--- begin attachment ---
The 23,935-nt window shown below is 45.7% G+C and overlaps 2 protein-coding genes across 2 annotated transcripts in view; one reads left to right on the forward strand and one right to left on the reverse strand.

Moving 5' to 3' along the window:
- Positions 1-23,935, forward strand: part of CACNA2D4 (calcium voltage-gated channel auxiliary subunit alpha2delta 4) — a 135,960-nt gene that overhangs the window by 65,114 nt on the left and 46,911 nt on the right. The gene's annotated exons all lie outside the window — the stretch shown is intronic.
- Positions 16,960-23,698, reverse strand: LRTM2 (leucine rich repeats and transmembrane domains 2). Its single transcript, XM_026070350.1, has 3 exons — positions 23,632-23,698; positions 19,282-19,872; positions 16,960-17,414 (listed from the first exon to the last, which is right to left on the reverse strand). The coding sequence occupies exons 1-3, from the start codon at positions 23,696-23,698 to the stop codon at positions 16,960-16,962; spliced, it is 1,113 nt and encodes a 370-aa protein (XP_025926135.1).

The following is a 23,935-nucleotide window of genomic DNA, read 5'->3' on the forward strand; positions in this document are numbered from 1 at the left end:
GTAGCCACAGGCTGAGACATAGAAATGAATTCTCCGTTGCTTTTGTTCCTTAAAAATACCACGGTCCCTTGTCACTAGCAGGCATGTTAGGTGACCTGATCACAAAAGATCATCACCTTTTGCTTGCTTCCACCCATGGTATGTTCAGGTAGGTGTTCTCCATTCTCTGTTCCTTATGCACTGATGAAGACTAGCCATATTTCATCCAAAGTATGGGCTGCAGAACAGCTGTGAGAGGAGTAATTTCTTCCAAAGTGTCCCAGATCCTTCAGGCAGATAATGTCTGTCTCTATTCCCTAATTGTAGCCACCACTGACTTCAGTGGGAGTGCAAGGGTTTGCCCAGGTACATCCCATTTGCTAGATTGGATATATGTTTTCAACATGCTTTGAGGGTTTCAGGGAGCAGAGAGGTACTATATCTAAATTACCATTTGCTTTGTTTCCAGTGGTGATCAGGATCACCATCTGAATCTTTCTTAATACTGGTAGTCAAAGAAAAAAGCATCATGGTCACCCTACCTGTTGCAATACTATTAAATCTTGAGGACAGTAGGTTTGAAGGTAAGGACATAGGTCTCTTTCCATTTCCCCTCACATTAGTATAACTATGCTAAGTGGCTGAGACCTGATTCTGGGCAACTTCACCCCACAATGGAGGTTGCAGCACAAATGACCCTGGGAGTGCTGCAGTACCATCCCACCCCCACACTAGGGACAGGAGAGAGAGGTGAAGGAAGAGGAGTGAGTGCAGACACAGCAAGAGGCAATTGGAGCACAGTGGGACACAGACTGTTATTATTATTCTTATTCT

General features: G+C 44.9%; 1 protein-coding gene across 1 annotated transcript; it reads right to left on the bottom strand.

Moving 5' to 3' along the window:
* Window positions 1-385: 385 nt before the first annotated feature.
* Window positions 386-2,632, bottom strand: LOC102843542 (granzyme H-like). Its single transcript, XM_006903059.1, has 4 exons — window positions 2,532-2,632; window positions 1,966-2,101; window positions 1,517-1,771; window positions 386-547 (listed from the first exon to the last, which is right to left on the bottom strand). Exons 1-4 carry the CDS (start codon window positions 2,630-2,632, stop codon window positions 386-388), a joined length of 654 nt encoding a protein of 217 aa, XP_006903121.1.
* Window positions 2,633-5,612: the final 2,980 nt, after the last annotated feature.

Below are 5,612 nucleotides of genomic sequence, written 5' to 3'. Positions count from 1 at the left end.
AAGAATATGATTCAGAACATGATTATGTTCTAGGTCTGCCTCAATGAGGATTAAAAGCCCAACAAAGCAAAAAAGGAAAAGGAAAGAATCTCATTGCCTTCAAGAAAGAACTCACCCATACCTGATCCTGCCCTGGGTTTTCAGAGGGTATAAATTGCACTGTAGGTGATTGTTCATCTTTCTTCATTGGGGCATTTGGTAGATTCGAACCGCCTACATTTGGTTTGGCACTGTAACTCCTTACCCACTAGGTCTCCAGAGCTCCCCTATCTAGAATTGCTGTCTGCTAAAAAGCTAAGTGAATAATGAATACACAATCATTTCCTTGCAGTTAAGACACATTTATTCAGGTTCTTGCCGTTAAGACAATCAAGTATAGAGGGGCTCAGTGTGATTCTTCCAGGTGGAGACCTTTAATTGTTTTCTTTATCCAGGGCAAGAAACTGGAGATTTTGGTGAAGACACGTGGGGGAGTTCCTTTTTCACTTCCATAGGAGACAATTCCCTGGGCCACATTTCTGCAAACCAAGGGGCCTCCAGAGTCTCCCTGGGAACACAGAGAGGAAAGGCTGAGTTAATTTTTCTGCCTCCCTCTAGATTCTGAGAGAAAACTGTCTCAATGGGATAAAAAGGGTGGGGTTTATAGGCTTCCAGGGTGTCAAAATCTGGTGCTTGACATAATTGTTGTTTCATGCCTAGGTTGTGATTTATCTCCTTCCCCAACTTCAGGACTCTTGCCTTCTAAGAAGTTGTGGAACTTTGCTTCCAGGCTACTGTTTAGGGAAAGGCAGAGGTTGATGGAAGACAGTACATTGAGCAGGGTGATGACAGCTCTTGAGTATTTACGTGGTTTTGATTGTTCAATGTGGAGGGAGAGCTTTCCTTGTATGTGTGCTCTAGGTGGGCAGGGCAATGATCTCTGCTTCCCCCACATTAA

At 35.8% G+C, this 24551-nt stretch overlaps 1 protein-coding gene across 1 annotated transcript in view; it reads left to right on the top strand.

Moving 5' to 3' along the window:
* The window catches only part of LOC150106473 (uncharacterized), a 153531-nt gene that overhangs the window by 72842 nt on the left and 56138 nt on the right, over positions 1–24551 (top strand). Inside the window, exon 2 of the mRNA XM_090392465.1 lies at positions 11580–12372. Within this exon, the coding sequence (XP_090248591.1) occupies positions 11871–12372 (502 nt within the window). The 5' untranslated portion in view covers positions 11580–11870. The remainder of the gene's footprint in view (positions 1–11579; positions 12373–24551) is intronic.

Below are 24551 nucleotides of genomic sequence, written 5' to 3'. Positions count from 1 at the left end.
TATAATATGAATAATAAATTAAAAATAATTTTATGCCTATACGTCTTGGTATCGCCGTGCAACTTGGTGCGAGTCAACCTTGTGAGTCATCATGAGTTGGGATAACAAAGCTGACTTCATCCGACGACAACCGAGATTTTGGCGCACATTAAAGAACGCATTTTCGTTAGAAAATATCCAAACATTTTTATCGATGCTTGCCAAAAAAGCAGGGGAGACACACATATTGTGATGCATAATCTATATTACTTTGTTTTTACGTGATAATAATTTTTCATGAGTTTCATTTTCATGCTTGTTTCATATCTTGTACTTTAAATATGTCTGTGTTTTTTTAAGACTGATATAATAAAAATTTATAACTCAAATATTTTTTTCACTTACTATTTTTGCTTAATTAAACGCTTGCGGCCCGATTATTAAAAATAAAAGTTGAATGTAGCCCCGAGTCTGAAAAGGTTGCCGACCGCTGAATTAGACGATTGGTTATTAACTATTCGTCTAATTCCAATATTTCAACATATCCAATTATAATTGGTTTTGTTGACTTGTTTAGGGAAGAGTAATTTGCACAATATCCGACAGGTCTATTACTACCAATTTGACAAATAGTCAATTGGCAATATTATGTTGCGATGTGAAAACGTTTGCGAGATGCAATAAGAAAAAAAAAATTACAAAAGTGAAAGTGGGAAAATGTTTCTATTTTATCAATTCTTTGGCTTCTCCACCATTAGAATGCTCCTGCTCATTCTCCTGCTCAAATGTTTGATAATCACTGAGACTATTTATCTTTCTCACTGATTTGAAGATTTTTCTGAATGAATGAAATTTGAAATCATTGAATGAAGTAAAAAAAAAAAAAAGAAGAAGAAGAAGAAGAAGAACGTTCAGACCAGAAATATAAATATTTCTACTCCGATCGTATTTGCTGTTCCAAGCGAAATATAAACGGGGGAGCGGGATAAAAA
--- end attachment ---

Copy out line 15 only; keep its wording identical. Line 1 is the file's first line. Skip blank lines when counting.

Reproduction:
Moving 5' to 3' along the window: